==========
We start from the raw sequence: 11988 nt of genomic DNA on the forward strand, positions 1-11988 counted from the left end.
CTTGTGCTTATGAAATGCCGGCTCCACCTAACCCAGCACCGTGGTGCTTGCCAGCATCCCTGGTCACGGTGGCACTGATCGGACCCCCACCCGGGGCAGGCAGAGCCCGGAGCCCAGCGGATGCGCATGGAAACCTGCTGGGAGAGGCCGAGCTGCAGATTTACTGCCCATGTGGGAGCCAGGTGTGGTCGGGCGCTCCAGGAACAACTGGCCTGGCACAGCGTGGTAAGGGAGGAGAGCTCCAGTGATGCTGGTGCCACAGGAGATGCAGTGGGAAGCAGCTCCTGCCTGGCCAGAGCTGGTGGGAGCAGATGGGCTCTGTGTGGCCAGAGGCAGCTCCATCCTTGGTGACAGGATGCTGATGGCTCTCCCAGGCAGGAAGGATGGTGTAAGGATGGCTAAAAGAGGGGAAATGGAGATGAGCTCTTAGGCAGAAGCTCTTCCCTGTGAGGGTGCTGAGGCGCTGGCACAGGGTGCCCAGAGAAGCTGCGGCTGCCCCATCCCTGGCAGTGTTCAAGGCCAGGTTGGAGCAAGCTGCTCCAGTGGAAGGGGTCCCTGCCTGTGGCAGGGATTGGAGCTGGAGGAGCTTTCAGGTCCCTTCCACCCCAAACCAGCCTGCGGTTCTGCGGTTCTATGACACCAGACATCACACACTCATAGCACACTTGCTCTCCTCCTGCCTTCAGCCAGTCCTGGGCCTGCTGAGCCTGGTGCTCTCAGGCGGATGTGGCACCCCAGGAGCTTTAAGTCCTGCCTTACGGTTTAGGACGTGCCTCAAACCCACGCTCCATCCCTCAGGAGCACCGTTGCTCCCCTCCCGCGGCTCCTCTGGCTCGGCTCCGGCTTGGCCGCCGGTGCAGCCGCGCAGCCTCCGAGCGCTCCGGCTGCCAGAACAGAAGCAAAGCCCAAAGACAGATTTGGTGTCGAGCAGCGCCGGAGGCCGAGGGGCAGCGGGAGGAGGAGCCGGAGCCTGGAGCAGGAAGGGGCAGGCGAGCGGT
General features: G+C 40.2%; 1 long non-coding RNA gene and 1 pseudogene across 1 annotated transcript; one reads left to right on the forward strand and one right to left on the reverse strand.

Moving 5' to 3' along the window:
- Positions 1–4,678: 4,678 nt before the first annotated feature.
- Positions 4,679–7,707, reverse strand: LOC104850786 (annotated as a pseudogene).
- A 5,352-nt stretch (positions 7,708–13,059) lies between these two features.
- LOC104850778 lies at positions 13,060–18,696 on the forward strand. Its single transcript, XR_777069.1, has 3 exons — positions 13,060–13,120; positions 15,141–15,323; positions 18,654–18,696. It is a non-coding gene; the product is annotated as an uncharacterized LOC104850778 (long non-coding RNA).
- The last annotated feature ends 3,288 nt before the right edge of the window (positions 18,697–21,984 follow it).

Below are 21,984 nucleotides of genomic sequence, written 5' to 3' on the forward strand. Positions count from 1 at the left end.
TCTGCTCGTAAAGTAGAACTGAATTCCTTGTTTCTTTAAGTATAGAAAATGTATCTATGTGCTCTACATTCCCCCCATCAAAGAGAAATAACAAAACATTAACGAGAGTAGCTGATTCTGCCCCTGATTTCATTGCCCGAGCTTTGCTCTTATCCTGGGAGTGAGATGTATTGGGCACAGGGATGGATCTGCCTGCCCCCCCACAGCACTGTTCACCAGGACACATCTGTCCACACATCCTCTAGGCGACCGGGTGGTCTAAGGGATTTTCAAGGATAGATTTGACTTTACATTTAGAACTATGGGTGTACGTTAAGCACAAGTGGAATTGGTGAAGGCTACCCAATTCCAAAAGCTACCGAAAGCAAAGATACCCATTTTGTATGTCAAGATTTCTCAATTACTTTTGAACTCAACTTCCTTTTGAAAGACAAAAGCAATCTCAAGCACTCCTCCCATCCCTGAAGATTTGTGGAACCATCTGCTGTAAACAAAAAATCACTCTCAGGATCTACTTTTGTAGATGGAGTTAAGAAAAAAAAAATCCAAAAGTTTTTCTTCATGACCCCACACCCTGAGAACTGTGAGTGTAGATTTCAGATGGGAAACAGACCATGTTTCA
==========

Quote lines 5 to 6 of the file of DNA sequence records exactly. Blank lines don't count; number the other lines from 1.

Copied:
- Positions 1–4,678: 4,678 nt before the first annotated feature.
- Positions 4,679–7,707, reverse strand: LOC104850786 (annotated as a pseudogene).